"Mr. Owen," an Irritated Reader writes.
"Approximately two years (or more) ago a telephone pole two houses down from me broke during a storm. I guess it was the city that came out and replaced the pole, along with the one in my yard. At the time they indicated that they had to leave the original pole up in order to make sure the new one 'settled in' before removing the old pole."
(I'm no utility pole expert, but I'd think two years is enough to "settle in.")
"My neighbor has called the city and was told they can't move the pole until all the lines have been moved off of it. My neighbor then called the phone company, and I called Knology, who both have indicated that their lines have been moved.
"We don't know what else to do. I am a single mother, and my neighbors are retired, and neither of us have the ability to deal with this any further. Can you help?"
I'll certainly try.
The utility pole in question is in Mohina Woods. (Mohina, by the way, is a Creek Indian word meaning "by the college," I'm told.) Anyway, I found the apparently storm-shortened poles around the intersection of Junaluska and East Lindsey.
Each had apparently been damaged and replaced, and most of the utilities have been moved over to the new one. But each of the old ones still had at least one and maybe two utilities still attached.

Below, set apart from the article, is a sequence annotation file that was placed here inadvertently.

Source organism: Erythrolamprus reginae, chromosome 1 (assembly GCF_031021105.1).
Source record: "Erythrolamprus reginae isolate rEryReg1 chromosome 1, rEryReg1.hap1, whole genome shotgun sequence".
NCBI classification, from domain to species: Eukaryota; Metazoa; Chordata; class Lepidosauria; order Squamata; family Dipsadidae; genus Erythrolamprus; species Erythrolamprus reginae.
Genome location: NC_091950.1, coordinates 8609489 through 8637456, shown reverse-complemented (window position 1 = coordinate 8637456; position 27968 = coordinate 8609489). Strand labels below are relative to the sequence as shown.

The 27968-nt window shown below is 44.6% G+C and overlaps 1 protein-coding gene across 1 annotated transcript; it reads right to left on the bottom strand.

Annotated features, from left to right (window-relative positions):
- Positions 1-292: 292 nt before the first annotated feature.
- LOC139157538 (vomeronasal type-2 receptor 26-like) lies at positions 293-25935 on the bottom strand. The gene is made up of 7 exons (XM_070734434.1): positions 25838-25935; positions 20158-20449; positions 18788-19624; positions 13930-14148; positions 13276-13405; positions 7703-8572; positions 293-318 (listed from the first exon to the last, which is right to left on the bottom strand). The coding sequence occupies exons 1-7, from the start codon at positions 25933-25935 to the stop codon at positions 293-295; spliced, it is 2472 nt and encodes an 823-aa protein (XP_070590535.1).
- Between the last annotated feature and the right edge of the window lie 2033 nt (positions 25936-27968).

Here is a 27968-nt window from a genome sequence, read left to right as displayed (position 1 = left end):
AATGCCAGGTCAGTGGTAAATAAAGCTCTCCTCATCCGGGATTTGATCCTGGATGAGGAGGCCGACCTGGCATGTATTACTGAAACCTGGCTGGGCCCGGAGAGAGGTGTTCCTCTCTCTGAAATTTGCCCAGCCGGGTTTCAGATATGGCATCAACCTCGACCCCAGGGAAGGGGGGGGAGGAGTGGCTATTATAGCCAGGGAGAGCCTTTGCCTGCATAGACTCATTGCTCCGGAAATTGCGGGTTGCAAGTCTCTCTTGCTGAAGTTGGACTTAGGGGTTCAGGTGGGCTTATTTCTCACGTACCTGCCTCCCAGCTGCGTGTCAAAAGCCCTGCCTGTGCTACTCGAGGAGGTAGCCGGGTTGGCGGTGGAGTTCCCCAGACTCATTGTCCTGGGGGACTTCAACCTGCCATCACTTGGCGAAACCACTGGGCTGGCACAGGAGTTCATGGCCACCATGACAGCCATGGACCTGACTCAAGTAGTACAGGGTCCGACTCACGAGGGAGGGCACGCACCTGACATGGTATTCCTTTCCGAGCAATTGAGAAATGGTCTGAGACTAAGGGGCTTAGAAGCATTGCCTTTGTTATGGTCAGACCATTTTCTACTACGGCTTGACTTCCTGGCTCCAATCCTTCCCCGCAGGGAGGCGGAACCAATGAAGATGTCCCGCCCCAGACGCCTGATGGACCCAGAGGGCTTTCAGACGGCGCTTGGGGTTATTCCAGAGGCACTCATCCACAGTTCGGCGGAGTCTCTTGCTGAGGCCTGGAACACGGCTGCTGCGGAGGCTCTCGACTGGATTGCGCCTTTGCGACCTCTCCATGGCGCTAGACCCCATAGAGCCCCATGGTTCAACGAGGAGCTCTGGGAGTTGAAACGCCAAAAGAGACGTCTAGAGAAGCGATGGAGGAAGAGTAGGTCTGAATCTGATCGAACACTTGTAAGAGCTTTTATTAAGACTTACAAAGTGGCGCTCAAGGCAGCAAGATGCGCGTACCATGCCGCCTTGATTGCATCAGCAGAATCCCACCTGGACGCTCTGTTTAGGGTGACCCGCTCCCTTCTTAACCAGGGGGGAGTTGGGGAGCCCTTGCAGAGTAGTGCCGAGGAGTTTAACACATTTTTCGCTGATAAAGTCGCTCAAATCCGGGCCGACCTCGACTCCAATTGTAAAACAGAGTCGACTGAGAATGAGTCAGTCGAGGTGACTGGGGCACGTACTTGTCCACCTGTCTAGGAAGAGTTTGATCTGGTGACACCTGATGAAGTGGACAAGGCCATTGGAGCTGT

Unlike other reports of utility pole problems, these don't pose any threat, other than to the aesthetics of the neighborhood. But dangerous or not, it's unsightly enough to have one utility pole in your yard, much less two, with one of them damaged.
Now, the first mistake the neighbors made was to call the city. The city has no jurisdiction over or responsibility for utility poles.
Almost all of them belong to Georgia Power, which leases space on them to other utilities.
I called my Georgia Power friend, Robert Watkins, to see if he knew anything about the situation. He said he'd see that a crew checks it out, determines which utilities are at fault and contacts them about it.
Again, you ask? Yes. Georgia Power sends out a notice to all its pole tenants whenever a pole is replaced and the tenants are supposed to move their lines ASAP.
But they don't always do that. He said the power company would send another reminder and we'll see what happens. Problem is, Watkins said, Georgia Power can't move another utility's lines, even though they own the pole and lease out the space.
It's tough out there being a landlord.
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